Cyber security. The United States should do more to protect itself against cyber-security threats from China. Last week, the Trump administration recommended that the Federal Communications Commission not allow China Telecom to operate in the United States in part out of a concern that China Telecom could be used by China to continue “malicious cyber activity” against the United States. In May 2019, the Trump administration issued an executive order banning U.S. companies from dealing with Huawei and its affiliates, citing national security, although there have been various exemptions. This March, the Trump administration banned the use of federal funds to purchase Huawei and ZTE products, again on national security grounds. If it hasn’t been doing so already, the Trump administration should wage a clandestine, retaliatory cyber war against China.

Higher education. The president should issue an executive order eliminating Chinese government influence in American universities. The United States should close down all 90 or so “Confucius Institutes” in American universities. These are “wholly controlled by China’s education ministry and are part of the Chinese Communist Party’s ‘United Front’ foreign influence operations.” As of April 2019, U.S. universities have closed about a dozen of the Confucius Institutes.

Media. The United States needs to mobilize against the expanding influence of the Chinese Communist Party (CCP) in the U.S. media. Earlier this month, a reporter at one of President Trump’s press conferences told President Trump that she was from Hong Kong working for independent media. In fact, her outlet, Phoenix Media, has significant ties to the CCP. Days later, another reporter asserted to President Trump that he was from Taiwan, but in fact worked for Shanghai Media Group, a CCP-owned media group in China. Last month, the Trump administration issued visa caps on reporters from Chinese state-run outlets. To limit CCP influence in the U.S. news media, the U.S. should have greater transparency laws surrounding reporting requirements on ownership and other ties to the CCP, have the DOJ request that CCTV and other CCP-linked outlets register under the Foreign Agents Registration Act, and increase funding to “exile and diaspora” Chinese independent media.

Military spending. The United States should seek to curtail Chinese influence by further boosting arms sales to China’s neighbors. The vast majority of China’s arms exports (82.8 percent) have been to other Asian countries, with over 60 percent of conventional weapons sales in Asia going to Pakistan, Bangladesh, and Myanmar. The United States should respond to this by boosting defense contracts with not only its traditional allies in Asia (Japan, South Korea, Taiwan, and Singapore) but also other allies that are not as well known, including Mongolia, Thailand, and Indonesia. (Mongolia is a democracy strategically bordering both China and Russia, and Thailand and Indonesia are significant purchasers of Chinese arms). The Trump administration has stressed the value of Pacific arms sales, and in 2019, the Pacific region had more U.S. arms requests than the Middle East ($24.8 billion versus $15.2 billion). In 2019 alone, the Trump administration sold or was negotiating the sale of arms to Japan, South Korea, Taiwan, and Thailand.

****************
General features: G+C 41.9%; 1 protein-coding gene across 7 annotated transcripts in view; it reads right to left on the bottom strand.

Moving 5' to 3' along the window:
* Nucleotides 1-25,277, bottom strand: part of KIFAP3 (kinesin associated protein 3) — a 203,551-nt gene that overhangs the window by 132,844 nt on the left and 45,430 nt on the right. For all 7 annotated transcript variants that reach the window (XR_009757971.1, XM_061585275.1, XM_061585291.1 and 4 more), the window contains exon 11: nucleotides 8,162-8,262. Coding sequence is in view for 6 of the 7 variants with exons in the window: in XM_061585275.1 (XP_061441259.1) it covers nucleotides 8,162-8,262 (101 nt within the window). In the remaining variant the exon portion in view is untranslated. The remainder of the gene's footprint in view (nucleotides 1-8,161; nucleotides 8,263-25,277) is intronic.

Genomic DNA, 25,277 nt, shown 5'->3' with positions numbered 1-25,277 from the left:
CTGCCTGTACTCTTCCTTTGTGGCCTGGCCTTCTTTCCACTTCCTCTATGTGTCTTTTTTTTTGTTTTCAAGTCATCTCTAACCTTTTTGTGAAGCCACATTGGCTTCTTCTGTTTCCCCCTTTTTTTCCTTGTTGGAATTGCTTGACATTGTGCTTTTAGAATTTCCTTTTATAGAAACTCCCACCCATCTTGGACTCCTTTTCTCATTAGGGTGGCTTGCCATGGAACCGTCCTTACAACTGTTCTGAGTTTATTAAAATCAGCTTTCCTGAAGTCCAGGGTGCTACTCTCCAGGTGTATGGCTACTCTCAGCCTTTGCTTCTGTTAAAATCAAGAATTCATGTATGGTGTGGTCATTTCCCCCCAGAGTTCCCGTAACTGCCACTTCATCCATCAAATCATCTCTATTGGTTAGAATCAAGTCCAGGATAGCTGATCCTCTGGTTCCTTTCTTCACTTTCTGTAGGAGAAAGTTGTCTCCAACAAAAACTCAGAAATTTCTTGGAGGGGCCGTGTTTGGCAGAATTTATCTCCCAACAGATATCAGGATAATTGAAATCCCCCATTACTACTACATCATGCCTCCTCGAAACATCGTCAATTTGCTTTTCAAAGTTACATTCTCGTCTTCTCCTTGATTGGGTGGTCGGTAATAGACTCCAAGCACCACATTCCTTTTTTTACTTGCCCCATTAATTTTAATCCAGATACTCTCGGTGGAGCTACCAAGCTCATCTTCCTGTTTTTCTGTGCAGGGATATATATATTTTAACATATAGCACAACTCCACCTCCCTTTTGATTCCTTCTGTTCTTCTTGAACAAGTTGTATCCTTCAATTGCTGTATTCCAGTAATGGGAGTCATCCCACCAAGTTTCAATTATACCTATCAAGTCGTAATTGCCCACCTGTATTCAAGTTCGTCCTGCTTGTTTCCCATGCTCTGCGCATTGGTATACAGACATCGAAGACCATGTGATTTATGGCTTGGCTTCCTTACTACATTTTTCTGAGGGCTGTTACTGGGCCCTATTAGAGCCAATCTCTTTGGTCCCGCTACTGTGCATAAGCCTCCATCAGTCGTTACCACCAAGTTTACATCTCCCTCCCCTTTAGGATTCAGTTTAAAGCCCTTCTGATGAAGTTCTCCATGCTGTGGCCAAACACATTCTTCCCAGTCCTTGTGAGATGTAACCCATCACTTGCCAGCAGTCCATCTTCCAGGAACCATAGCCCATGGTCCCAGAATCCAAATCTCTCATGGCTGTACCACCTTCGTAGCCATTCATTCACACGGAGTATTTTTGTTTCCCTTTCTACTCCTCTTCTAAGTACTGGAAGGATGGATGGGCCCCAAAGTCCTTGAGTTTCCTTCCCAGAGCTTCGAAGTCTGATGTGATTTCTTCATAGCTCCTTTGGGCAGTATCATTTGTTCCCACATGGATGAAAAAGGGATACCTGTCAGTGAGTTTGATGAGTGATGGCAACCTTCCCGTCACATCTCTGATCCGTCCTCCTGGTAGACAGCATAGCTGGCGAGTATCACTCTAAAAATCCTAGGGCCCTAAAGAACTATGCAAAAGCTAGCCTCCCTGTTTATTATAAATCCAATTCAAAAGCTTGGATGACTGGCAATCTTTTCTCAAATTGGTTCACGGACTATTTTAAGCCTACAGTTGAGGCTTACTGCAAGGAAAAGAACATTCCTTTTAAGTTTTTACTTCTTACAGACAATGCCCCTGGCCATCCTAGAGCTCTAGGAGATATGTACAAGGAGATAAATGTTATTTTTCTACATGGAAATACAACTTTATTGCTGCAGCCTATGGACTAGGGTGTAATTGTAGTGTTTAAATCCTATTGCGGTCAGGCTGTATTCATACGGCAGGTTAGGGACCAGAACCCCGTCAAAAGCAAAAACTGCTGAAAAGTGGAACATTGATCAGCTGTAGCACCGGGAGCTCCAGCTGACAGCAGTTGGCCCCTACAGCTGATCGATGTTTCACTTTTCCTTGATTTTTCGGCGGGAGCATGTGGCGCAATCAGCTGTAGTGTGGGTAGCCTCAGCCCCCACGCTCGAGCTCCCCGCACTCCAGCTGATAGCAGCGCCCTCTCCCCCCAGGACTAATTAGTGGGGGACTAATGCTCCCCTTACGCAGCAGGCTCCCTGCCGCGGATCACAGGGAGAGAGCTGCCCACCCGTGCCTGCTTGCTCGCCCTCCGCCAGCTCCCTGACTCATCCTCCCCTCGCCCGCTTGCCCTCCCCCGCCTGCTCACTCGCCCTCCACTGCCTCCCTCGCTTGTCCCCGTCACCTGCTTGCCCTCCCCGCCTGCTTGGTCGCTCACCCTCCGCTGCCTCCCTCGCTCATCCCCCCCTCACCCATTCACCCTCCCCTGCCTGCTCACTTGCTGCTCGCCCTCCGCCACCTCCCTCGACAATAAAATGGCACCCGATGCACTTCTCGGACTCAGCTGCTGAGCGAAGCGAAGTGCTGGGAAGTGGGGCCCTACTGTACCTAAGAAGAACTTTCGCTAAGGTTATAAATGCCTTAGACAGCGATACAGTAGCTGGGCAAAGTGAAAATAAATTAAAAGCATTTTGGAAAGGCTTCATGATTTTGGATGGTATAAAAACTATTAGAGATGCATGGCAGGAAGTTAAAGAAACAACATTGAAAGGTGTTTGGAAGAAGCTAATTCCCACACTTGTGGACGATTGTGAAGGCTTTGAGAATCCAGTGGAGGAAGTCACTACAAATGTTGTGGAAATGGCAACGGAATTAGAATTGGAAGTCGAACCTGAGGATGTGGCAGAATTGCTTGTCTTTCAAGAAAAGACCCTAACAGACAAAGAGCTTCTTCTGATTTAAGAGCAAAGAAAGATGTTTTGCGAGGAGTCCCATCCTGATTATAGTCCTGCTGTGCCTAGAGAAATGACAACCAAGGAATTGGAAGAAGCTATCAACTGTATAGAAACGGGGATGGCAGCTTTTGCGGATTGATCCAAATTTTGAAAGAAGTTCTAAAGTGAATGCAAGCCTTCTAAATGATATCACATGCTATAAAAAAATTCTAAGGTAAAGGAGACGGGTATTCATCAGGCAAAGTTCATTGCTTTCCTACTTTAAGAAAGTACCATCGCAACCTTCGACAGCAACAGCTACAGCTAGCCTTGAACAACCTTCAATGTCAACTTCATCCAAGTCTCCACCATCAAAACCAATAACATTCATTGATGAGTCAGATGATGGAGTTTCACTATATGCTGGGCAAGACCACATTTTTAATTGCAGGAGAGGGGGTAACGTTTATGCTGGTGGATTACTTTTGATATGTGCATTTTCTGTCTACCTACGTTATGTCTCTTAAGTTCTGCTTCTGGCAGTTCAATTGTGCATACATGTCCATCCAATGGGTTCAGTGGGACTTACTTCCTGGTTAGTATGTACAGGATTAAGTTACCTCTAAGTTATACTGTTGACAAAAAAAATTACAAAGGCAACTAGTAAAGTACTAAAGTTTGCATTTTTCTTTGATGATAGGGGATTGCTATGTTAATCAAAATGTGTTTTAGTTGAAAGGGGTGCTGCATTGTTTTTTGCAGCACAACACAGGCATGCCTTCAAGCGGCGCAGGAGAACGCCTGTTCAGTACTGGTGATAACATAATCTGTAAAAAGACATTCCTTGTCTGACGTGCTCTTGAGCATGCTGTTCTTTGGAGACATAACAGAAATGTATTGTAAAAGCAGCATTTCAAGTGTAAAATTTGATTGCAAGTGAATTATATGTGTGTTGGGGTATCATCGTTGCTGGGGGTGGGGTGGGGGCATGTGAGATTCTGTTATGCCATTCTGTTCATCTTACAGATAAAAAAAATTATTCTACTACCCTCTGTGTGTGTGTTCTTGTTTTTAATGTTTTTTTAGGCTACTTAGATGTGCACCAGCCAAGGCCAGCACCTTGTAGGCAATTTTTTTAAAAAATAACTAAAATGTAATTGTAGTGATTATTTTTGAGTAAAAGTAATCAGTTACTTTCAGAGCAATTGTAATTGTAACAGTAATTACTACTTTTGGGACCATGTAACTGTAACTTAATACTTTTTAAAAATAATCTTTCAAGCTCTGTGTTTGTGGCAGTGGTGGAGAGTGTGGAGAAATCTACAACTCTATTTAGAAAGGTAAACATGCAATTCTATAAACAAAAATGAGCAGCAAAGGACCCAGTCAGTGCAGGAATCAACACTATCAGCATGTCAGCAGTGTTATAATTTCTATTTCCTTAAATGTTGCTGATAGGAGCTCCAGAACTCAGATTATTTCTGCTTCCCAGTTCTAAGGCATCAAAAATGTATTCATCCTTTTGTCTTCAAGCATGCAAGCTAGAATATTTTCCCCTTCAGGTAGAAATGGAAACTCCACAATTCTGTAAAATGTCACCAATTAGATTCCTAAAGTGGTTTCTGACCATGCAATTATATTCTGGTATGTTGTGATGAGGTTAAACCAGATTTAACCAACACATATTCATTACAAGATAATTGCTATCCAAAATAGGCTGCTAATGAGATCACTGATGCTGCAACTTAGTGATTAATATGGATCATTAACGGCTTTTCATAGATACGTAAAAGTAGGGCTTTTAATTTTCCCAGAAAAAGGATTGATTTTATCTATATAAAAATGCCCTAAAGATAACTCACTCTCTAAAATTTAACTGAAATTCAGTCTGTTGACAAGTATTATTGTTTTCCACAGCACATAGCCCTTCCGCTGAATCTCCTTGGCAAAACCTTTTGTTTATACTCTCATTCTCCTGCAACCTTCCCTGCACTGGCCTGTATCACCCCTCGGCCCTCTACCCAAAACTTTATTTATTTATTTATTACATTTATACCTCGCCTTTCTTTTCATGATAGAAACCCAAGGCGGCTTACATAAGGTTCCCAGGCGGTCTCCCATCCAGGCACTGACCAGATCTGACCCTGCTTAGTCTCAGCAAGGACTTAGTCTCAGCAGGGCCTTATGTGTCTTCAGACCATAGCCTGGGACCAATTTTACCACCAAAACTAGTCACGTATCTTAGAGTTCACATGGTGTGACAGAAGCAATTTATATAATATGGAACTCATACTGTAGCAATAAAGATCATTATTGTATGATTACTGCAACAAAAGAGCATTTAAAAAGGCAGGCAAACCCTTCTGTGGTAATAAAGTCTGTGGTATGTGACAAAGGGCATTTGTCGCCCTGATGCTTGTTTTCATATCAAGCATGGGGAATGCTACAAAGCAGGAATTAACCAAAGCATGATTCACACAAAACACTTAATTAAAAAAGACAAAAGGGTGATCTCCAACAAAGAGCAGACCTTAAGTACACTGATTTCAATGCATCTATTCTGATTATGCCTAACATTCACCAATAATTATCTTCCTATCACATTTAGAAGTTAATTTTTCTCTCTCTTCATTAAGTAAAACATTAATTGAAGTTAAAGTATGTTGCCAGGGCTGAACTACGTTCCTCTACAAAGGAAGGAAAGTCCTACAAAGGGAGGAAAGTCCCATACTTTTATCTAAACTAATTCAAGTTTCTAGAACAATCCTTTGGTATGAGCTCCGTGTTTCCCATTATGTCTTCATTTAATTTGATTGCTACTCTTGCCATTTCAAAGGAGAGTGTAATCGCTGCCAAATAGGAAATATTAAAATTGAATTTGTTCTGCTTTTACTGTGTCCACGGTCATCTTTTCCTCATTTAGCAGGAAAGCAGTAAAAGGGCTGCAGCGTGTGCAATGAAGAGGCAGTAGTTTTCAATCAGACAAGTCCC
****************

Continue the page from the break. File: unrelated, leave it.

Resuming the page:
International organizations. China has long used international organizations to promote alternative, revisionist views of human rights and democracy, and to change these organizations to suit its best interests. Most recently, the world saw China’s warped influence on the World Health Organization (WHO). As I discussed in my previous article in The American Spectator, thanks to China, the WHO prioritized Taiwan’s exclusion at the expense of world health itself, and gave China a pass for its negligence in handling the pandemic. In response, the Trump administration is currently contemplating reducing funds to the WHO and/or setting up an alternative organization. It remains to be seen whether or not any future steps will yield political benefits with regard to China and its role in the WHO.

The United States should seek other ways to counteract Chinese power in the United Nations and other international organizations. To this end, the Trump administration should contemplate a long-shot attempt at removing China from the United Nations Security Council. For example, the United States should examine if there is a way to reverse the General Assembly Resolution 2758 of 1971, which recognized the People’s Republic of China (PRC) as the representative of China and gave PRC the security council seat previously held by the Republic of China (Taiwan).

Legal action. Lastly, the United States should ratchet up pressure on China through international law. Some have suggested that Congress should pass legislation that would allow plaintiffs in the United States to sue China for COVID-19 damage by stripping China of its sovereign immunity. Some U.S. plaintiffs have already filed lawsuits, but it is highly doubtful that these lawsuits will survive as long as China has sovereign immunity. The United States could also bring a case against China for COVID-19 damages in the International Court of Justice, if it is able to prove a cover-up by Chinese officials.

The coronavirus has cost the United States immense economic damage and loss of life. As its spread was aided by CCP malfeasance, the United States should do everything in its power to protect itself from further harm. The above are some key tangible policy solutions that the United States can implement to distance itself from China and use as deterrents to future destructive actions by the CCP.